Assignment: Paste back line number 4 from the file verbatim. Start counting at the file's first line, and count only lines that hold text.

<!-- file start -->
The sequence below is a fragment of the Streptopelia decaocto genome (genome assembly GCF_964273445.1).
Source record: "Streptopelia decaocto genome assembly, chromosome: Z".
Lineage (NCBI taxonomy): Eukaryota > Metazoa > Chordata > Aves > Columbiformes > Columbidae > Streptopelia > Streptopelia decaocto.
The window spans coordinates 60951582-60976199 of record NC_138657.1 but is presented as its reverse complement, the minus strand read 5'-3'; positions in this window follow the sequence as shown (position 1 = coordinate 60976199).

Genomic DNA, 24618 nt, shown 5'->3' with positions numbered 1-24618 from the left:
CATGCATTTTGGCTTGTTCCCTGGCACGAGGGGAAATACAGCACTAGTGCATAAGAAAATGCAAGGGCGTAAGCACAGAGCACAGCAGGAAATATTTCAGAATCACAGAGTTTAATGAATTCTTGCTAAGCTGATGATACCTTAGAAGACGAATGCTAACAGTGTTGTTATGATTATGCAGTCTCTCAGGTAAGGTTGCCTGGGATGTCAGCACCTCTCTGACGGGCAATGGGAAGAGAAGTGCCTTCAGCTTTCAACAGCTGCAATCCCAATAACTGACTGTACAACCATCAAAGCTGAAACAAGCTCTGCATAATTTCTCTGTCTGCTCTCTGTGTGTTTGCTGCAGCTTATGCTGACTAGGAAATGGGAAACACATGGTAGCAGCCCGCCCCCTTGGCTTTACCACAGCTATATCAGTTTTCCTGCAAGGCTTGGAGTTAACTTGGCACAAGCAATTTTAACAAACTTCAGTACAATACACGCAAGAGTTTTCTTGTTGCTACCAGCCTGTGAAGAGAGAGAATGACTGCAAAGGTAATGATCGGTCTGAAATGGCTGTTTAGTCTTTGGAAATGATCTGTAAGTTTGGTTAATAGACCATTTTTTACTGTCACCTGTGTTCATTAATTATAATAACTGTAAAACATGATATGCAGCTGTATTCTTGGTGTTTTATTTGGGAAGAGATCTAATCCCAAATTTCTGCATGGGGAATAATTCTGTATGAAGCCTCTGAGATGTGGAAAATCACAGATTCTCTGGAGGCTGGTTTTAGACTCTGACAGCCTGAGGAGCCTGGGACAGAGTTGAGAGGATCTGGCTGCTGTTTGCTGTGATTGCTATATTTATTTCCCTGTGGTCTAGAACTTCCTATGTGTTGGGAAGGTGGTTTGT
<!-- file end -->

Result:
The window spans coordinates 60951582-60976199 of record NC_138657.1 but is presented as its reverse complement, the minus strand read 5'-3'; positions in this window follow the sequence as shown (position 1 = coordinate 60976199).